(Soundbite of laughter)

DAVIES: ...and convincing them its going to work. What does that sound like?

Mr. WRIGHT: Well, the irony is is that the book was brought to me like in 2004, by the studio, essentially. So, you know, we had the book, so we had the kind of artwork and they'd seen my previous work and theres a level of like magic realism in my previous work in terms of if theres a thread between the two films that I've done before and the TV series Spaced that I did with Simon Pegg and Jessica Stevenson, you know, theres definitely a feeling of like everymen characters being thrown into a slightly fantastical world. And I think Scott Pilgrim takes it much further. So the tricky thing with the studio was just actually selling what it would look like and how we would pull off those fights.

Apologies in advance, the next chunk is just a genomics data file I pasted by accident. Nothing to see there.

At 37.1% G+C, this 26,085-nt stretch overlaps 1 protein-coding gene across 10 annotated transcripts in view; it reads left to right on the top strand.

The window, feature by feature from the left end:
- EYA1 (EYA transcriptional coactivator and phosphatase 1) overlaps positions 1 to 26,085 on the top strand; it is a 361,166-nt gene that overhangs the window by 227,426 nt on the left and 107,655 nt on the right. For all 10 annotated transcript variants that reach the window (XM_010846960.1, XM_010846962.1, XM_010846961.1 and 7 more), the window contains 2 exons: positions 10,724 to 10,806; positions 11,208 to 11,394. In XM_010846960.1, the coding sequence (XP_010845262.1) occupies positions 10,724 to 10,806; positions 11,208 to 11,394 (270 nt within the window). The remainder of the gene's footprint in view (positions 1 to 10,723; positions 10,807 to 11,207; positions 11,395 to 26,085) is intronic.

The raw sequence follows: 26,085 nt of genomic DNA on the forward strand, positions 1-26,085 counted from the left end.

And it definitely sort of - theres a point in the film where it kind of leaves planet Earth. And to me, that was the most ambitious and risky thing about it, but also the most exciting because it was, people complain so much about most films being generic. And I thought, well, this is something where the level of reality is going to feel really unique and different. And it almost plays one of the reasons one of the ways I described like the fights is that I said it should be an action film thats kind of like a musical, is that the fight should be like production numbers, meaning people break...

Mr. WRIGHT: ...one of the ways I described like the fights is that I said it should be an action film thats kind of like a musical, is that the fight should be like production numbers, meaning people break into fights like they break into song in old MGM musicals. So, I essentially said it was somewhere between the Matrix and Grease.